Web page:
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Our Town

Our Parks

Machattie Park

Machattie park is in the heart of Bathurst. Filled with many mature trees, a begonia house, fernery, duck pond, and a habitat for many animals including the the flying fox. 

Macquarie River Bicentennial Park

This park runs along the Macquarie River. With a great walking path around the river, mature trees fill this area and provide the perfect shade for picnics. 

Kings Parade 

Bathurst Victoria Park

History of the Wiradjuri

The Wiradjuri people are the people of the three rivers - the Wambool (Macquarie), the Calare (Lachlan) and the Murrumbidgee. They have lived in these lands and along these rivers for more than 40,000 years. The Bathurst Wiradjuri were the most easterly grouping of the Wiradjuri nation. Their totem is the goanna. They fished from canoes and hunted with spears and nets for duck, kangaroo, goannas, snakes, lizards, emus, possums, wallabies and waterfowl. Their food supply also included various plants, roots and vegetables.

The  Wiradjuri made periodic journeys throughout this well-watered country around the Wambool River. They travelled for trade and to perform ceremonies to honour their ancestors, their dreaming, and their relationships with the land. The Wiradjuri lands were signposted with carved trees which marked burial grounds. Carved trees have been found at the junction of the Macquarie and Campbell Rivers at O'Connell. Bora rings were located on key sites like Wahluu (Mount Panorama) where initiations and other important ceremonies were held. The Wiradjuri shaped their landscape through controlled burning to encourage animals to relocate into cleared grassland for better hunting.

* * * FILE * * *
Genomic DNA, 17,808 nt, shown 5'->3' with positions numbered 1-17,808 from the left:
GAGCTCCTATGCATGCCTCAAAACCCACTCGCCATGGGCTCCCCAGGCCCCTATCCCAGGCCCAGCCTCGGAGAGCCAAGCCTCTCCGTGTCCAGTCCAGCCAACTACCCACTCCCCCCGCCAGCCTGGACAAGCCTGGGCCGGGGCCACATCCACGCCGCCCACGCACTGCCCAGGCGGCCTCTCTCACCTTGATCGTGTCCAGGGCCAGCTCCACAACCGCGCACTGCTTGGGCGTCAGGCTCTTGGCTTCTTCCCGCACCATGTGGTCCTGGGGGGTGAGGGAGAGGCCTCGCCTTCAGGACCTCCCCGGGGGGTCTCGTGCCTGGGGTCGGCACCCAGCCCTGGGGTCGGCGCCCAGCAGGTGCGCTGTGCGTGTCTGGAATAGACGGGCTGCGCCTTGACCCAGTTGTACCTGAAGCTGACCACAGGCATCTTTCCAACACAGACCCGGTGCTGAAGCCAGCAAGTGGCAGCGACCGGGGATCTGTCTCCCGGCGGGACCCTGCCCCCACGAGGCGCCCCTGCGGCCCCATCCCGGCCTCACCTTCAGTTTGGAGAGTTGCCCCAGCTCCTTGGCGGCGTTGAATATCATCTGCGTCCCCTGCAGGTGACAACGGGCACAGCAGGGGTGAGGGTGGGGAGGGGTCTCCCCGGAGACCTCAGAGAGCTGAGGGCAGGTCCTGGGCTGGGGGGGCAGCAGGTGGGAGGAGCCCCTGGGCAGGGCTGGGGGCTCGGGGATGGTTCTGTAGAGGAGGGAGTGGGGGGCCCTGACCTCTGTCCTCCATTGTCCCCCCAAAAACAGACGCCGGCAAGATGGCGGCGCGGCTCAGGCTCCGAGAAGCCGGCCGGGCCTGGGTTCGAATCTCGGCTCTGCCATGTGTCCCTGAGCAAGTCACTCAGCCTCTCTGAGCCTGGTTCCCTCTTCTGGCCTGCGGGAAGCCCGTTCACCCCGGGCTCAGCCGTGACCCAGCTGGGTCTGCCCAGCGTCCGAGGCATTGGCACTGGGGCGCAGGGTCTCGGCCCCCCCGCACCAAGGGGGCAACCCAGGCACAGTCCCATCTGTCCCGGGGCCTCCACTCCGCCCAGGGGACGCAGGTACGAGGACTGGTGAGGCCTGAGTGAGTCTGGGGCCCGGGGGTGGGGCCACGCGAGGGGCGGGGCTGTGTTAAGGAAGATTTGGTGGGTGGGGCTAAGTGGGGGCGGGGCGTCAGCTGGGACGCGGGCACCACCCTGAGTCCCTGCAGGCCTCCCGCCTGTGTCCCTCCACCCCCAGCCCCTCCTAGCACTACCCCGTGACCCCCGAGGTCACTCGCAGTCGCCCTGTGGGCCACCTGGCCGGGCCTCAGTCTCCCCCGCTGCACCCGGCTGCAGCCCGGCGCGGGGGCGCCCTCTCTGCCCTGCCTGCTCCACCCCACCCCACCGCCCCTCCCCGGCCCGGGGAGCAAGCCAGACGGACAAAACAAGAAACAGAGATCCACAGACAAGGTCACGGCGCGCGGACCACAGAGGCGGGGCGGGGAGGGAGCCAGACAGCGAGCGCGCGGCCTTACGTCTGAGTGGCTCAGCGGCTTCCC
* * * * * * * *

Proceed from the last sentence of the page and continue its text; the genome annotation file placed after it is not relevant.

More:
Story of Wahluu

"Two brothers, Gaanhabula and Wahluu were attracted to the same migay (girl). Gaanhabula suggested a spear throwing contest to see who would win the girl for his wife. When Wahluu's throw hit the target, Gaanhabula was so full of rage that he picked up his bundhi (club with a thick knob at its end) and cracked his brother in the back of the head. Wahluu fell to the ground and when he died all the blood came pouring out of his head and all over the Earth. This made the Gundyarri (spirits) angry and they made the ground erupt and lava poured out over Wahluu's body so what you see today is the shape of Wahluu's body lying on his side." - as told by Wiradyuri Elder Dinawan Dyirribang.

Tree Trunk Texture
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